New Jersey joined the conversation of legalizing cannabis with a new proposal from local representatives. Before the bill even hit the house floor, critics vocalized concerns about marijuana legalization, including how the court will handle driving while “stoned.”

Writers of the bill stated the proposal includes heightened police training and drug enforcement to prevent drivers from traveling while impaired. According to John S. Sitzler, a Hainesport lawyer who has specialized in DUI cases, it may cause alarms for future cases.

“I’m concerned that a lot of innocent people will get ensnared and they will be convicting people who are not impaired,” Sitzler told the Philadelphia Inquirer.

THC: the newest danger to New Jersey courts

Sitzler recently represented a client after a truck accident in Southampton Township. The driver lost control of their 1996 Chevy pickup and caused the death of a jogger and their passenger. When officers arrived at the scene, they found small traces of THC, a psychoactive compound in cannabis, in the driver’s blood.

While the driver tested positive for THC, they testified it was from use during the previous week. It was a plausible conclusion due to the small doses of THC in the sample and THC’s ability to last in the bloodstream for days, possibly weeks, from a single use.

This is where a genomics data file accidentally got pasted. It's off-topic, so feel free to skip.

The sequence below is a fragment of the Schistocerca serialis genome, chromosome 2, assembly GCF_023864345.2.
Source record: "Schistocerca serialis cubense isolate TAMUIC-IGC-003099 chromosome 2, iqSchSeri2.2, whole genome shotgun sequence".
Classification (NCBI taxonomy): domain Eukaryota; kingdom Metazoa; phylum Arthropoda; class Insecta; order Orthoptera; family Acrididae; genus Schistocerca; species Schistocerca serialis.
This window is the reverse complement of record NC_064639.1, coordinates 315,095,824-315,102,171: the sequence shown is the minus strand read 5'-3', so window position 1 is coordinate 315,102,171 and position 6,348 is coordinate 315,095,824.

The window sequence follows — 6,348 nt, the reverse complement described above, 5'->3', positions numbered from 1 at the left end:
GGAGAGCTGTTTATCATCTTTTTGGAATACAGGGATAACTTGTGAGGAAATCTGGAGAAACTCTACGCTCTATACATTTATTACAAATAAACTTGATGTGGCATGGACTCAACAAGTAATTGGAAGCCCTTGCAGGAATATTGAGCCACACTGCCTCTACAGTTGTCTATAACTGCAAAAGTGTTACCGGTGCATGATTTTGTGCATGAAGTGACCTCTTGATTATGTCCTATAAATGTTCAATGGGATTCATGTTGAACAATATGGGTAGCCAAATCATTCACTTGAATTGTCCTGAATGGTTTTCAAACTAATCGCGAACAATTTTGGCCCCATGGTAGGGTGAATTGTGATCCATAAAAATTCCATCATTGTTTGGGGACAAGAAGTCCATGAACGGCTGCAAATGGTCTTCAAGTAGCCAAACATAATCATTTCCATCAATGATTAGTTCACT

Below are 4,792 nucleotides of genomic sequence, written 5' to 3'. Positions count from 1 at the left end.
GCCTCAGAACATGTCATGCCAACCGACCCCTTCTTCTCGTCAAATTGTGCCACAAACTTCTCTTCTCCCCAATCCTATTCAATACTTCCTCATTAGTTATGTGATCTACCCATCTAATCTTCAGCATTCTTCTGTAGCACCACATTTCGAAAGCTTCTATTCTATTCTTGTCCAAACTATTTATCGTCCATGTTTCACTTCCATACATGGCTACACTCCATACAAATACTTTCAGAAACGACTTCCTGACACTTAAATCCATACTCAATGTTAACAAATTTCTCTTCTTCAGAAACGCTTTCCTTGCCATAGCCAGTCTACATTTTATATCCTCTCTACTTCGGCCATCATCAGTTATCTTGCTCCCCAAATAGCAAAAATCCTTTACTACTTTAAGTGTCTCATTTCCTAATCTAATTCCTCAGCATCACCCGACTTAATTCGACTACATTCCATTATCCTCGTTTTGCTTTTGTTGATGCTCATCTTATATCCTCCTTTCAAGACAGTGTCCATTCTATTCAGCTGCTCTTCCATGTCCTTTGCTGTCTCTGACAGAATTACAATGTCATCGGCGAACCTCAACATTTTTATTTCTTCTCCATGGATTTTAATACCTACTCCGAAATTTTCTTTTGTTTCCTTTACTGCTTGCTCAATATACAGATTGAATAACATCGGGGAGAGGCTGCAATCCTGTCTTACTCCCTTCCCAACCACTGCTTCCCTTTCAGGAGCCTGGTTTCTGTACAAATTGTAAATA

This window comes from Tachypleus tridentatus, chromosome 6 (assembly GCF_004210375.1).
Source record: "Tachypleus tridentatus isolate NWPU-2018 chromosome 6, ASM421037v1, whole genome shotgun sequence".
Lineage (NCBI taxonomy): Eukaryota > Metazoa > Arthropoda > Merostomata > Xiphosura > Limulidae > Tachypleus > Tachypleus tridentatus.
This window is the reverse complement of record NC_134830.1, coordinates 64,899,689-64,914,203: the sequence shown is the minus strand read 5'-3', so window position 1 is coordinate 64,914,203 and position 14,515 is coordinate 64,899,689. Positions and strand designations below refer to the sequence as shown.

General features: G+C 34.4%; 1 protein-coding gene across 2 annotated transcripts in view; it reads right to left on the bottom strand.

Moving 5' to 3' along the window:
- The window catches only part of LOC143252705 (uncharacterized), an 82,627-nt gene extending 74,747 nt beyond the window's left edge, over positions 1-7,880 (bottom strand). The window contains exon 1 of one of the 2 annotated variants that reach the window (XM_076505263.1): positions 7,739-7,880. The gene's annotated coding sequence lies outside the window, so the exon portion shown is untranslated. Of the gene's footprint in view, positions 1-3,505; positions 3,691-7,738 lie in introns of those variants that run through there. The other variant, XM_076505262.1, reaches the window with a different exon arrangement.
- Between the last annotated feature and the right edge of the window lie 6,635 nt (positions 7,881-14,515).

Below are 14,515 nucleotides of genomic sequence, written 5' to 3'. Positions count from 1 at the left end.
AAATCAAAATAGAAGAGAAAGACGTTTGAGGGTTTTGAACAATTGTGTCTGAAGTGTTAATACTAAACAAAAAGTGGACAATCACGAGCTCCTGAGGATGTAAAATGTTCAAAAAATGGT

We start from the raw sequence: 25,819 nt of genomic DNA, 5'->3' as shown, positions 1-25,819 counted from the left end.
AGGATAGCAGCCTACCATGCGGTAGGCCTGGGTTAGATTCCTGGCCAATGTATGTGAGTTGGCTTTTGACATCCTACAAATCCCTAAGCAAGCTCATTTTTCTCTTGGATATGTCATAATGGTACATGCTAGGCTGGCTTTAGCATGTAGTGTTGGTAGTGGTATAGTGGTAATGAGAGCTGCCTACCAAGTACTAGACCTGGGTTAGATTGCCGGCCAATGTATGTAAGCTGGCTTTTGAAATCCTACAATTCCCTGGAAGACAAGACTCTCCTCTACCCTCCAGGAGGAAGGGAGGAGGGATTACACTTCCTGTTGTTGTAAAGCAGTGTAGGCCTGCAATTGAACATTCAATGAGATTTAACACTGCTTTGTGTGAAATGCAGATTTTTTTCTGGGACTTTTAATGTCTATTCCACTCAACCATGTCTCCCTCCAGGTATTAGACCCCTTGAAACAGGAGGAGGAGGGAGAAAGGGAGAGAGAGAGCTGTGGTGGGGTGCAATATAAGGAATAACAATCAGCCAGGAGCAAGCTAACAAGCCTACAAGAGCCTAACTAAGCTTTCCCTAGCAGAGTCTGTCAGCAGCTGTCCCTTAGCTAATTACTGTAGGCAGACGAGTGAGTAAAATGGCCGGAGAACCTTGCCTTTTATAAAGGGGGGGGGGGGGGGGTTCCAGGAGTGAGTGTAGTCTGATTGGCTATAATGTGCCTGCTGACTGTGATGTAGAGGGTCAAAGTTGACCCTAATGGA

The driver clearly stated they were sober of the night of the accident, with eyewitnesses providing testimony about the driver’s actions before the crash. Sitzler said the real cause was a tie rod in the front of the truck that broke, disabling the steering function.

Sitzler believes cases like this will become a typical scenario with marijuana legalization. He suspects drivers will jam the courts with arguments against THC presence in blood samples and testing for sobriety for drugged driving.

Until marijuana legalization happens in New Jersey, drivers need to stay sober while driving, whether it’s from alcohol or cannabis. Driving while the influence of drugs or alcohol may lead to a DUI conviction, which includes jail time and fines up to $1,000.